I recently came across a fascinating article in Harvard Magazine. Its title, “The Science of Scarcity,” sums up an emerging topic among behavioral economists, the people who study why we make the economic decisions that we do.
What they find is that when any of us are poor—indeed when we face scarcity of any kind—we tend to make bad decisions. Poverty actually lowers our IQ by limiting what these economists call our “bandwidth.” When we are consumed with the problems of poverty—like where our next meal is coming from—we have less of our brain left over to think clearly in a long term fashion.
Ibrahim Nadashi, 66 years old, participates in a reading and writing class in Ruwawuri, Nigeria. The class is helping people learn these skills so they can earn a living with dignity. Photo by Michael Stulman/CRS
Did you know that in this country high school students’ SAT scores correlate consistently with only one measurement: household income? The higher the income, the higher the score, and vice versa. Some say this shows that the wealthy can afford test prep tutors. Others say it proves that our capitalist meritocracy works, that the smart are rewarded.
But it’s clear to me that students living in poverty do not score lower because they are inherently less intelligent. They score lower because the stress of poverty robs them of their intelligence. As the article states, people aren’t poor because they sometimes make bad decisions; people sometimes make bad decisions because they are poor.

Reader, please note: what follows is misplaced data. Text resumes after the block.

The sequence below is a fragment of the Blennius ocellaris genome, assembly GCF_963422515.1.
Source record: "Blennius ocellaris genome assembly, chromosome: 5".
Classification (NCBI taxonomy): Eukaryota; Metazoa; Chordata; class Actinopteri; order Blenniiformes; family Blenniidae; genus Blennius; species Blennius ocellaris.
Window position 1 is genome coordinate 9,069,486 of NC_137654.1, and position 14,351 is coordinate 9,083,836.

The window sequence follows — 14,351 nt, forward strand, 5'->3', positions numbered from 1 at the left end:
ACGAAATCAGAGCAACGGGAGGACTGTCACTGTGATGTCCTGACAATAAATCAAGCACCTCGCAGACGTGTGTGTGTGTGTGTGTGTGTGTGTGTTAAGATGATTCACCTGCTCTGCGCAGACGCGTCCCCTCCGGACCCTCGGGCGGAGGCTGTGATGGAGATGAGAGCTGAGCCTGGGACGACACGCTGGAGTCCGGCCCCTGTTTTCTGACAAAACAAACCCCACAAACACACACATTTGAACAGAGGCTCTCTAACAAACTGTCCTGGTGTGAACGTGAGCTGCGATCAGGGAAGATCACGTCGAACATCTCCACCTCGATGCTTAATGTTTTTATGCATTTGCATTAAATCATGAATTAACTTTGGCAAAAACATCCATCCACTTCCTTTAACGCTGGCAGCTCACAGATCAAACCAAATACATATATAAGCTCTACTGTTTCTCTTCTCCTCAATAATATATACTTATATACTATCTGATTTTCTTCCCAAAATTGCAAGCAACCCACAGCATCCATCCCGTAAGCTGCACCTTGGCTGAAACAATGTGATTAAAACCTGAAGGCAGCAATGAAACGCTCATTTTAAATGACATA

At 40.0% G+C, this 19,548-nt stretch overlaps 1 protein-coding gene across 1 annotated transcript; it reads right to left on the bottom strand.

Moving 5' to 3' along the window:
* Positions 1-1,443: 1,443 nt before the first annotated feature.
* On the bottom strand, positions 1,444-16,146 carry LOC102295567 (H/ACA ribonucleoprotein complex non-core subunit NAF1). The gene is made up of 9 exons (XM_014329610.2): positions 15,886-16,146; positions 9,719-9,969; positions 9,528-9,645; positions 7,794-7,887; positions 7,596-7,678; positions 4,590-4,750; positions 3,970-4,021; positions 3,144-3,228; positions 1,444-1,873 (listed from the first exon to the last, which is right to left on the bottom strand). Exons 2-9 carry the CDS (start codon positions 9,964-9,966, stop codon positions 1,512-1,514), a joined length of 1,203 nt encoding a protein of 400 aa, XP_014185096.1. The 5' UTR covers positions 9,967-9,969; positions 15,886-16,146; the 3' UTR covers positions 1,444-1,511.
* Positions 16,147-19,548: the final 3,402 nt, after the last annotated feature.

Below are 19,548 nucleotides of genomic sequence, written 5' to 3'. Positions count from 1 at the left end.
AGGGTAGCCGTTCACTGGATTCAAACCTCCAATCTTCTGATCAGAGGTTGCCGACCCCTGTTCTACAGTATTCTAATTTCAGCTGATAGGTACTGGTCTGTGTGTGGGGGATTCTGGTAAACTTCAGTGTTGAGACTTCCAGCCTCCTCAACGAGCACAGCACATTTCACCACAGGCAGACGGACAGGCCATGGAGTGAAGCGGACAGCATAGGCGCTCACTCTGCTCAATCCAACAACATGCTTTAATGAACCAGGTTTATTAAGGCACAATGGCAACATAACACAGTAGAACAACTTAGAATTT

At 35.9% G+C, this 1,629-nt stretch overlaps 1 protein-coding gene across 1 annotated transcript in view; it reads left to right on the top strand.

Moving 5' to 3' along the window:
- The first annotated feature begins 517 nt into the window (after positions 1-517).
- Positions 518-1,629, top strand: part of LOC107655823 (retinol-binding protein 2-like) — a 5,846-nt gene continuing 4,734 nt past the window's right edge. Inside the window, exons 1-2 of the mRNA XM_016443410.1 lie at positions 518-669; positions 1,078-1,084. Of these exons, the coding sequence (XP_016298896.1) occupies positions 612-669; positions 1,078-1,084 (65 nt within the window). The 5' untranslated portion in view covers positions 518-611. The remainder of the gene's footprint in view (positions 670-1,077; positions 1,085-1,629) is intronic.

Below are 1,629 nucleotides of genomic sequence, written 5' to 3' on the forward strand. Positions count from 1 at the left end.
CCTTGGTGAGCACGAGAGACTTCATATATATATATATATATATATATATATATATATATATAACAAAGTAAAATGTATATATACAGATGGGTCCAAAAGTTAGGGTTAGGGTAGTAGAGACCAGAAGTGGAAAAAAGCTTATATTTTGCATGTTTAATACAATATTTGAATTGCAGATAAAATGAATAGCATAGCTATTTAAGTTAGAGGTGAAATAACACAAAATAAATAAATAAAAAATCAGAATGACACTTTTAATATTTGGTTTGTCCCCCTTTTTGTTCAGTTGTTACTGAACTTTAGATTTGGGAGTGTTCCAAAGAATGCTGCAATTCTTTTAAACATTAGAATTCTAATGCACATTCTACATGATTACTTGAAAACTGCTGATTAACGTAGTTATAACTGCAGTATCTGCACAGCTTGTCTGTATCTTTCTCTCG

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Dr. Carolyn Y. Woo joins Sr. Mary Prema Pierick, Superior General, Missionaries of Charity, in Rome during the canonization of long-time CRS partner Saint Teresa of Calcutta.
On September 4, Blessed Mother Teresa became Saint Teresa of Calcutta. Catholic Relief Services had a long and warm relationship with the founder of the Missionaries of Charity, both as an organization and through personal connections with CRS staff.
Mother Teresa credited CRS with providing early assistance to the Missionaries of Charity before the order was well known. Today, CRS partners with the Missionaries of Charity around the world. For example, in Ethiopia, where the sisters have 18 homes, CRS supports their ministry by providing food, shelter and social services.
Dr. Carolyn Y. Woo president and CEO of Catholic Relief Services represented the agency in Rome during the canonization of long-time CRS partner Saint Teresa of Calcutta.